Sydney Office

Level 35
201 Elizabeth Street
Sydney NSW 2000

Melbourne Office

Level 4
99 William Street
Melbourne VIC 3000

Brisbane Office

Level 5
231 North Quay
Brisbane QLD 4000

Canberra Office

Level 5
1 Farrell Place
Canberra ACT 2601

Perth Office

Level 28, AMP Tower
140 St Georges Terrace
Perth WA 6000

Adelaide Office

Level 30, Westpac House
91 King William St
Adelaide SA 5000



Armstrong Legal Logo

Privacy Policy  |  Terms & Conditions

Copyright © 2017 Armstrong Legal. All rights reserved.

Phone 1300 168 676

menu

Toggle Menu Menu

Defending a Will in QLD


Contact Armstrong Legal:
Sydney: (02) 9261 4555
Melbourne: (03) 9620 2777
Brisbane: (07) 3229 4448
Adelaide: (08) 8410 0055
Perth: (08) 9321 5505

Alun Hill

When a person decides to contest a will or bring a family provision application, the executor has a duty to defend the will. By virtue of their position, the executor will be named as a defendant to the application and must participate in the litigation to defend the will. This can be a daunting process which can also delay the full administration of the estate.

When defending a will, it is important for an executor to get legal advice about their duties. An executor who does not comply with their duties when contesting a will may face criticism from the court and suffer adverse consequences.

Our team practices exclusively in Wills and Estates Law and are here to guide you through the process to the best possible outcome. If you are an executor and need to defend a will, or if you have a question, we encourage you to call us on 1300 168 676 for a free initial case assessment.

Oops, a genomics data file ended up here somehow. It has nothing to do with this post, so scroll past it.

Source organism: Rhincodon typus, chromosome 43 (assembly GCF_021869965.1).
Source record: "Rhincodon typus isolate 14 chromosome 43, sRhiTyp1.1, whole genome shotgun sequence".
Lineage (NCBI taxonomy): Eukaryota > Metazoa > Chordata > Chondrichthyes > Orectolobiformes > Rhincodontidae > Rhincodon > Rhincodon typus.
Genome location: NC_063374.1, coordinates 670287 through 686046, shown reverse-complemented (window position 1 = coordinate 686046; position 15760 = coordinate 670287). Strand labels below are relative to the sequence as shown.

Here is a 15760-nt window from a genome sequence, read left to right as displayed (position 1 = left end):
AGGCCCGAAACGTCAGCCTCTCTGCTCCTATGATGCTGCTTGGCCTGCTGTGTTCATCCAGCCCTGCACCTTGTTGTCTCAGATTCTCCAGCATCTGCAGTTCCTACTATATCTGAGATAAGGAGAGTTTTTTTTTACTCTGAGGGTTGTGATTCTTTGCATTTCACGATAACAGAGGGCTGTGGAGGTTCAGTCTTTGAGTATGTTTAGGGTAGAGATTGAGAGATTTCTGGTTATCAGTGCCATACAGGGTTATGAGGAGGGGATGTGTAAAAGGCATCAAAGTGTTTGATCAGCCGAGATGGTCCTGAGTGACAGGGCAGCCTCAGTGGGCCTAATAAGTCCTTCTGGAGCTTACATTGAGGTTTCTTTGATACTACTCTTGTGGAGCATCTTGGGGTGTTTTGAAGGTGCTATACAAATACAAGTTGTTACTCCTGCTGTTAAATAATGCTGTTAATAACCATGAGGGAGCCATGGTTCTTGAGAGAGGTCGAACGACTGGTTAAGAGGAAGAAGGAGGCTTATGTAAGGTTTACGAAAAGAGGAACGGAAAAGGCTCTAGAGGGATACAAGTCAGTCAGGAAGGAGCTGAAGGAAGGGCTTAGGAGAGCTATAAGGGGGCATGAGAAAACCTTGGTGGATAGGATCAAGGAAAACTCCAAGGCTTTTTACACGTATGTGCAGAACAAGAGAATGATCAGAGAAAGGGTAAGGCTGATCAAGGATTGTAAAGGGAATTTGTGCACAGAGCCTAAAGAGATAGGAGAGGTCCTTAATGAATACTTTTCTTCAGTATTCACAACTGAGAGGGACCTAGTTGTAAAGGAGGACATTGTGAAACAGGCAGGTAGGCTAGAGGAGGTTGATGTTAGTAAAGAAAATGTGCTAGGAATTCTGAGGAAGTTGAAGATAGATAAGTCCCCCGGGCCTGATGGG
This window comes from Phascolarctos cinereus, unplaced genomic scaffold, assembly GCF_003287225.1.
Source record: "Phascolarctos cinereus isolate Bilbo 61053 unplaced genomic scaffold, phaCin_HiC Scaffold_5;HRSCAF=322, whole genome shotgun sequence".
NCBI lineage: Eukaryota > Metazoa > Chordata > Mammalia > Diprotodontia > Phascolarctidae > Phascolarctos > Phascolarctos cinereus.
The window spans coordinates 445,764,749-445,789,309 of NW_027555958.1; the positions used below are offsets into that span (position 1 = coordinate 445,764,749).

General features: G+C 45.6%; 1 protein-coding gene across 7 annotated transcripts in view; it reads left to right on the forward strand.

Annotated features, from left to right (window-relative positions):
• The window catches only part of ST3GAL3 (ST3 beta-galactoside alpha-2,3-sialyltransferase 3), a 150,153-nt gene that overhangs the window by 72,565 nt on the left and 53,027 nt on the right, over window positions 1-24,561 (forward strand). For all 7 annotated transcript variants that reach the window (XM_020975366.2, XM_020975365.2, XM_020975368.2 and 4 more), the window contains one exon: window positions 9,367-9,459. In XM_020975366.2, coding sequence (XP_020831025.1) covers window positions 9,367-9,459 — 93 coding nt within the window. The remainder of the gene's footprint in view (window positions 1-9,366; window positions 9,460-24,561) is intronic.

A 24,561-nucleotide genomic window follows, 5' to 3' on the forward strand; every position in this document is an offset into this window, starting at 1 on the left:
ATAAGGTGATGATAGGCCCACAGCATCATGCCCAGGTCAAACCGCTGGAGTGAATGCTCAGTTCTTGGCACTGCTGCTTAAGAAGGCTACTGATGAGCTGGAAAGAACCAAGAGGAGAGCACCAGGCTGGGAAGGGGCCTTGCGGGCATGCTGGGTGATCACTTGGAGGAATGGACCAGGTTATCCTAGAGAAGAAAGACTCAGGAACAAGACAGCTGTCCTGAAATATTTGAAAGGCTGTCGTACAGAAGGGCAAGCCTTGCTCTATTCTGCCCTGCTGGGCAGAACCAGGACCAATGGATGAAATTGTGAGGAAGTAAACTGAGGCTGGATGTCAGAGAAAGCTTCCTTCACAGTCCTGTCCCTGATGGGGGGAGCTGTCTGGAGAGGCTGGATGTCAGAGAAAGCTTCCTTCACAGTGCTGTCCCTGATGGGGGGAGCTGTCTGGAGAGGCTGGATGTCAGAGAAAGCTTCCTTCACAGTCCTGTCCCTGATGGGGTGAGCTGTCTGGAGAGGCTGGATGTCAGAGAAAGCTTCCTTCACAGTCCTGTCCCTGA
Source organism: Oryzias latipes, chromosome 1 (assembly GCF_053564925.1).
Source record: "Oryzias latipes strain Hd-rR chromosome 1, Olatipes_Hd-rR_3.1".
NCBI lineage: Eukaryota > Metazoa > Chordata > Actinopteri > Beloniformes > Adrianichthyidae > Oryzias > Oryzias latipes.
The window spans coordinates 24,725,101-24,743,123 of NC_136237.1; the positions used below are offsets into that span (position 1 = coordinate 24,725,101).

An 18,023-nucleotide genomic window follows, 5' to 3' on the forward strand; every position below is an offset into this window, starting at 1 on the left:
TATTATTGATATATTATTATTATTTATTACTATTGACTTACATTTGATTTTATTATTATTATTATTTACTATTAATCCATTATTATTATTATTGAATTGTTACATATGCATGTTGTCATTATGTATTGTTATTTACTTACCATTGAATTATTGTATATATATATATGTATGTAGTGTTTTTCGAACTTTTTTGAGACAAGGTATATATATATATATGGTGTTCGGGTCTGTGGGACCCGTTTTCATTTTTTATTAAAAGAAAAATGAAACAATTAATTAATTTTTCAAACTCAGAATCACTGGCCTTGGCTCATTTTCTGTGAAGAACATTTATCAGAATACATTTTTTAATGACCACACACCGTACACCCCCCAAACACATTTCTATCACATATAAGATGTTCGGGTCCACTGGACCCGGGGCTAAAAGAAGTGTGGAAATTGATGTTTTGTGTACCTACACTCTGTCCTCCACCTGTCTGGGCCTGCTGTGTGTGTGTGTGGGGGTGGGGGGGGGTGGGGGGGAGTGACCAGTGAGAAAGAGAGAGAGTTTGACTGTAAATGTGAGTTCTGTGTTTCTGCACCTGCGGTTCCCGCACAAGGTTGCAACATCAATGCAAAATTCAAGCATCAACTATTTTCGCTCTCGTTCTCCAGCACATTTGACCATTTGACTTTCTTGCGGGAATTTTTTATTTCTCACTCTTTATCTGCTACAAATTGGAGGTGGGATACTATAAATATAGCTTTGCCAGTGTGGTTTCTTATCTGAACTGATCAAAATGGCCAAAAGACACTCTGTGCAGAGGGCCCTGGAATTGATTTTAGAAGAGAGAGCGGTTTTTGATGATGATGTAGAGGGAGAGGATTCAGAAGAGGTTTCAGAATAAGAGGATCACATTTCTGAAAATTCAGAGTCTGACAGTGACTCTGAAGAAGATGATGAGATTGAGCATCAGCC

Each State of Australia has a different set of rules which apply when contesting a Will. There are different time limits and eligibility differs in each State depending on where the deceased died. If the deceased died in Queensland, the information below is relevant.


DEFENDING A CONTESTED WILL IN QLD

Defending a contested will is one of the duties of an executor. An executor is required to represent the interests of the estate, which means they have a duty to defend a contested will against any applications, including family provision (or contested will) applications. The role of an executor in defending a contested will is to gather and present evidence which protects the interests of the beneficiaries and supports the will being upheld. For example, the executor may be required to collect evidence regarding (but not limited to) the following;